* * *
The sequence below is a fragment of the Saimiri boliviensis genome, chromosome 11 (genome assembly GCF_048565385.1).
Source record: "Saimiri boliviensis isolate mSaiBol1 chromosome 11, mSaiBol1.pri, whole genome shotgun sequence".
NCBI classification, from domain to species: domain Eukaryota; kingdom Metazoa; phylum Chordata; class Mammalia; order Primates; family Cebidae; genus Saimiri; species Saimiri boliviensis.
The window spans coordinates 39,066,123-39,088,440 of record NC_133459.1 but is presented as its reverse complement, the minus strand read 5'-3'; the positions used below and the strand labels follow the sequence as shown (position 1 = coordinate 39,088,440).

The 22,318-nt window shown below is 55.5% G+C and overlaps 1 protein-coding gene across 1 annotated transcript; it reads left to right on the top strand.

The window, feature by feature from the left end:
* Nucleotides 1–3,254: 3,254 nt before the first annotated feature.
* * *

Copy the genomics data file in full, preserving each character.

The sequence below is a fragment of the Saimiri boliviensis genome, chromosome 11 (genome assembly GCF_048565385.1).
Source record: "Saimiri boliviensis isolate mSaiBol1 chromosome 11, mSaiBol1.pri, whole genome shotgun sequence".
NCBI classification, from domain to species: domain Eukaryota; kingdom Metazoa; phylum Chordata; class Mammalia; order Primates; family Cebidae; genus Saimiri; species Saimiri boliviensis.
The window spans coordinates 39,066,123-39,088,440 of record NC_133459.1 but is presented as its reverse complement, the minus strand read 5'-3'; the positions used below and the strand labels follow the sequence as shown (position 1 = coordinate 39,088,440).

The 22,318-nt window shown below is 55.5% G+C and overlaps 1 protein-coding gene across 1 annotated transcript; it reads left to right on the top strand.

The window, feature by feature from the left end:
* Nucleotides 1–3,254: 3,254 nt before the first annotated feature.